NEWBERRY — Put down those cell phones Newberry and keep your hands on the wheel. Gov. Nikki Haley’s signature outlawing texting while driving on Monday evening made South Carolina the 49th state to ban the action.
Montana is now the only state without a statewide ban.
Rep. Walt McLeod and other representatives had introduced a bill to the House of Representatives but it did not pass.
“Our motivation was that we were only one of three that did not have the general law,” McLeod said.
McLeod said most of what they had incorporated into their bill was used in the one that was passed this week.
Effective on June 9, S.459 states that the penalty for violating the law is similar to that of driving without a seatbelt. There will be a $25, not to exceed $50 for the first offense, but McLeod said it is unclear as to what additional offenses would mean.
There will be no custodial arrests for a violation of the law. McLeod said the bill also states that no cell phone can be seized as a result for a traffic ticket, nor can officers search a person or vehicle.
The officer must observe the offense of texting while driving with a clean and unobstructed view. The law does not apply to a person using a hands-free or wireless electronic device, GPS, or other navigation system.
McLeod said the law does not apply to a person who is lawfully parked or stopped, nor does it apply to someone summoning emergency assistance or to a public safety official while performing their duties.
Newberry Police Chief Jackie Swindler believes the new law will benefit the citizens of Newberry. Swindler said he feels the law was necessary and needed, as research shows that texting while driving is more dangerous than driving while under the influence.
“Almost every day you see someone distracted by reading or sending a text,” Swindler said. “That makes the potential for danger than much greater.”
Within the past few months, Newberry County has personally taken the initiative to the local level by attempting to outlaw texting and driving within the cities throughout the county. Some had reached second reading before the law was signed.
While those were good advances, Sheriff Lee Foster said they can sometimes cause confusion for non-local guests. For example, a person driving from Columbia may not know about each city’s ordinances.
“Do we charge them?” Foster said.
Local ordinances are not often participated by state police, Foster said, which meant the South Carolina Highway Patrol may not have taken part in those. Foster said he was glad Haley signed the law, making it uniform throughout the state.
Local law enforcement, Foster said, received a copy of the bill Wednesday afternoon, which states for the next 180 days, they can only write warning tickets for the offense.
Foster said for those ticketed for the offense after those 180 days, it will not go against their insurance, similar to that of a traffic ticket.
Confirming with McLeod, Foster said that officers are not allowed to seize a person’s cell phone, even if they have suspicion that they were texting while driving. To take the phone, Foster said there must be another violation, such as an accident to where a bodily injury has occurred. The officer must have an outstanding warrant to search the person’s vehicle or phone.
“It looks like they tried to cover every base to protect citizens’ civil rights to make sure law enforcement didn’t go overboard,” Foster said.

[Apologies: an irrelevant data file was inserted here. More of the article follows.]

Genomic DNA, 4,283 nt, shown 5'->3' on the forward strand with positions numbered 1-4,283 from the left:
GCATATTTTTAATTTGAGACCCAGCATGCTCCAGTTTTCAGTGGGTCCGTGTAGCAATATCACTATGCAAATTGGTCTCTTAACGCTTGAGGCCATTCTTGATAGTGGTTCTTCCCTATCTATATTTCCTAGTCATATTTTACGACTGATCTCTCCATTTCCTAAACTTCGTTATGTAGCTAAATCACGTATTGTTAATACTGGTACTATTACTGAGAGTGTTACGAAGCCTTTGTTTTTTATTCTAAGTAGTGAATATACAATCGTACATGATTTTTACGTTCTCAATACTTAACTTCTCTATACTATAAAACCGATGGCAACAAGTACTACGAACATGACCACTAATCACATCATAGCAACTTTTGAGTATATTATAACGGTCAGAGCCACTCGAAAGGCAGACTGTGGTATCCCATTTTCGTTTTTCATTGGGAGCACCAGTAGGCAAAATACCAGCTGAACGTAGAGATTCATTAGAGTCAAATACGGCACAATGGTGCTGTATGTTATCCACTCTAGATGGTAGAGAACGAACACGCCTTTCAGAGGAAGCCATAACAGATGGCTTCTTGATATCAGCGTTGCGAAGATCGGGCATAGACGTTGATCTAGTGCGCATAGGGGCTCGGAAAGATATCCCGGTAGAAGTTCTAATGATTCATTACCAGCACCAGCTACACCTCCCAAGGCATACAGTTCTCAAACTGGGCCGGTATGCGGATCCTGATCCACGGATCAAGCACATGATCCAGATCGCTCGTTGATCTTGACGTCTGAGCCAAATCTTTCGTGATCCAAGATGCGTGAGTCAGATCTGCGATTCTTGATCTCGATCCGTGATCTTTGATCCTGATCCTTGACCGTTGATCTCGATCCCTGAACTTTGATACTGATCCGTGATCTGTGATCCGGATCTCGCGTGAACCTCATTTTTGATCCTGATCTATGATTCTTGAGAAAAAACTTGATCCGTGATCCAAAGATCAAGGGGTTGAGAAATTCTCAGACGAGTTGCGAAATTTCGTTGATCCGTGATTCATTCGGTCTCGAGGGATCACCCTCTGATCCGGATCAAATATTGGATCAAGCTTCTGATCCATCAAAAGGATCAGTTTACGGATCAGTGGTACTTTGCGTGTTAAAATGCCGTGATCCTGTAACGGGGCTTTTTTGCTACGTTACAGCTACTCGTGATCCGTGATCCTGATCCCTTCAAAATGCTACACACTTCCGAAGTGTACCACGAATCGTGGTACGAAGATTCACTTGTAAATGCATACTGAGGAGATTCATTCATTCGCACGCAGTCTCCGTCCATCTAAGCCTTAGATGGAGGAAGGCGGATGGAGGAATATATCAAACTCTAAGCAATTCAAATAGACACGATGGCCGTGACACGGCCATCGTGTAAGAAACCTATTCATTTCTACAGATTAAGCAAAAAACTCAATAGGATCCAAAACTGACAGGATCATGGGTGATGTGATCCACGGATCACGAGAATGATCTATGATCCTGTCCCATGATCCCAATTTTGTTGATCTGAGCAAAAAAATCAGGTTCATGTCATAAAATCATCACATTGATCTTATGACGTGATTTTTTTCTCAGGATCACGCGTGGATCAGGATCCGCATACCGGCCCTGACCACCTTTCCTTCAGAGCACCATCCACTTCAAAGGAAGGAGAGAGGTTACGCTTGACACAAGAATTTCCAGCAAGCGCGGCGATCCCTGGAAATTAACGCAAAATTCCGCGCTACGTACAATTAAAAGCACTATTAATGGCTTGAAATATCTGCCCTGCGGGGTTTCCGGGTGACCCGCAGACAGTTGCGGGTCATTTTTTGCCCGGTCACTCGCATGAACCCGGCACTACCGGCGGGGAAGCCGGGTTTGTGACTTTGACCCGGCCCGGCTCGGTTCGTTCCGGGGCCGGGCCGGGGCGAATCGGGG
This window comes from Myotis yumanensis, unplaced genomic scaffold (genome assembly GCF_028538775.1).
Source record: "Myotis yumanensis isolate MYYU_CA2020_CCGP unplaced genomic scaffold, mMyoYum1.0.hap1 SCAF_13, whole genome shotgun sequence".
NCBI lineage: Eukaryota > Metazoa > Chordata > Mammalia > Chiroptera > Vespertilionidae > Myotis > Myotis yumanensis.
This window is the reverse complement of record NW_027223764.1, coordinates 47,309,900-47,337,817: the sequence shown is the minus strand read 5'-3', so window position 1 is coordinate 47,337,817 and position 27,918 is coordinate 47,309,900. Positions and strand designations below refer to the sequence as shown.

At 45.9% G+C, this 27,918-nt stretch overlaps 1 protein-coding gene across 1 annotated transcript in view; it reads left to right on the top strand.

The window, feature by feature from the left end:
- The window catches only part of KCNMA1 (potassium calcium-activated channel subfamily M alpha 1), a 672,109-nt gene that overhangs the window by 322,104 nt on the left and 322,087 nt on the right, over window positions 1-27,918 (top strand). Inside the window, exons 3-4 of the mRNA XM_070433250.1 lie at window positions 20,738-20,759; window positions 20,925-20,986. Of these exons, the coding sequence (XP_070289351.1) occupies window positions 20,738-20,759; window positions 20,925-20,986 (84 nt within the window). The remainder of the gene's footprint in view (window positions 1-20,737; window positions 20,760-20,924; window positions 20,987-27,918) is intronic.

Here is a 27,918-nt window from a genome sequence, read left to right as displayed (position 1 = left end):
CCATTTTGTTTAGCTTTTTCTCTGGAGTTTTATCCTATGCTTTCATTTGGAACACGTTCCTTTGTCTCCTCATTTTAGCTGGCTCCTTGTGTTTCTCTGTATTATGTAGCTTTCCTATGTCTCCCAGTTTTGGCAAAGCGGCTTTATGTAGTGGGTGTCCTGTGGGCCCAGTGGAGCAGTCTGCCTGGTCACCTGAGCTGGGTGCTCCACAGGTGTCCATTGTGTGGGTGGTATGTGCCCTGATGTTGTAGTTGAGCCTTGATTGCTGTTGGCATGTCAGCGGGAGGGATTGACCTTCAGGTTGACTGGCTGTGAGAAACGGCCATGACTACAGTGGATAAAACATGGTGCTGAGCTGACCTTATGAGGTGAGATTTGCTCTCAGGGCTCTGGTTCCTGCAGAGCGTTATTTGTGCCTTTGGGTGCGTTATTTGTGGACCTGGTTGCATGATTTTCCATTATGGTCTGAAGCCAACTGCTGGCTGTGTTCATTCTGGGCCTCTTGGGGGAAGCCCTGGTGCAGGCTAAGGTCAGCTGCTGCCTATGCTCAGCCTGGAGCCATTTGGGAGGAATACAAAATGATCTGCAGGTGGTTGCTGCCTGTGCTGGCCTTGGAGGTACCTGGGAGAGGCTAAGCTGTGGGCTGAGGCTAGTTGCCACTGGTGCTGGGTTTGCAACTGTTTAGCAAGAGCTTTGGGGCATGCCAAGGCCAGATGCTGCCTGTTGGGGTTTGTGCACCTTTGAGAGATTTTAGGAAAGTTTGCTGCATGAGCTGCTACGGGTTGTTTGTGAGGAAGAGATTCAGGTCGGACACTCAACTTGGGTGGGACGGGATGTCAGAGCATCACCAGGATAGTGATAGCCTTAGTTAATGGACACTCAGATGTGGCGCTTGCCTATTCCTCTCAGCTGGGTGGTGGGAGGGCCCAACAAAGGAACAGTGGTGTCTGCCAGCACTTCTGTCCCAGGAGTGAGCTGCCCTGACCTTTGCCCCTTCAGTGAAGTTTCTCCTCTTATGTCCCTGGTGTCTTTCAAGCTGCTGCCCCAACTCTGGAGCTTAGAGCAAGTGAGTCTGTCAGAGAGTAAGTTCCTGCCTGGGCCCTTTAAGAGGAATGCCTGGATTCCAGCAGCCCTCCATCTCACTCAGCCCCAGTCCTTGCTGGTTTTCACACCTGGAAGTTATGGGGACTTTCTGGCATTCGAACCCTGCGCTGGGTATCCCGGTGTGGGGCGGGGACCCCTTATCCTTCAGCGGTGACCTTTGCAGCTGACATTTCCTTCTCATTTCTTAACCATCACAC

Derek Underwood, Mayor of Prosperity said although Prosperity had plans for an ordinance to outlaw within the city limits, he was pleased that the law is now statewide.
“Texting and driving has proven to be a deadly combination,” Underwood said. “I believe that much like speed limits, if a law is enacted, we law-abiding citizens will think twice before texting while driving.”
Prosperity had also previously passed that the employee handbook would have a section prohibiting texting while driving.
Citizens from Newberry County were asked to share their opinions on the texting while driving bill.
“Life is so great and you only get one crack at it,” said Carrie Sexton. “Why jeopardize life with texting while driving?”
Edwina Wicker from Prosperity shared a story of seeing a mother who posted a video to Facebook of herself driving, while videoing her children in the car.
“She was endangering her own children, herself, other drivers and also setting a very poor example by being irresponsible behind the wheel,” Wicker said.
Although most are for the newly proposed law, some citizens worried that it will be hard to enforce. Others worry it may cause even more of a distraction.
“I heard that accidents increased when such laws are passed because people still do it but they hide it and become even more distracted,” Stephanie Sutton shared.
Research performed by distraction.gov said that at any given daylight moment across America, approximately 660,000 drivers are using cell phones or manipulating electronic devices while driving, a number that has held steady since 2010.
Mayor Foster Senn thanked citizen Lou Neiger for raising this issue not only in the community but also at the Statehouse level. Neiger, Newberry resident, visited local municipalities consistently as well as kept tabs with the proposed bills at the Statehouse to have action taken. Neiger’s son was killed in a car accident last year.
Though his campaign involved banning texting while driving, an investigation into his son’s accident determined his son was not texting or on his phone at the time of his accident.
“I’m very glad it passed,” said Senn. “Texting while driving can be tempting, especially for teenagers and other young people. With it now being against the law, I think most people will quit doing it.”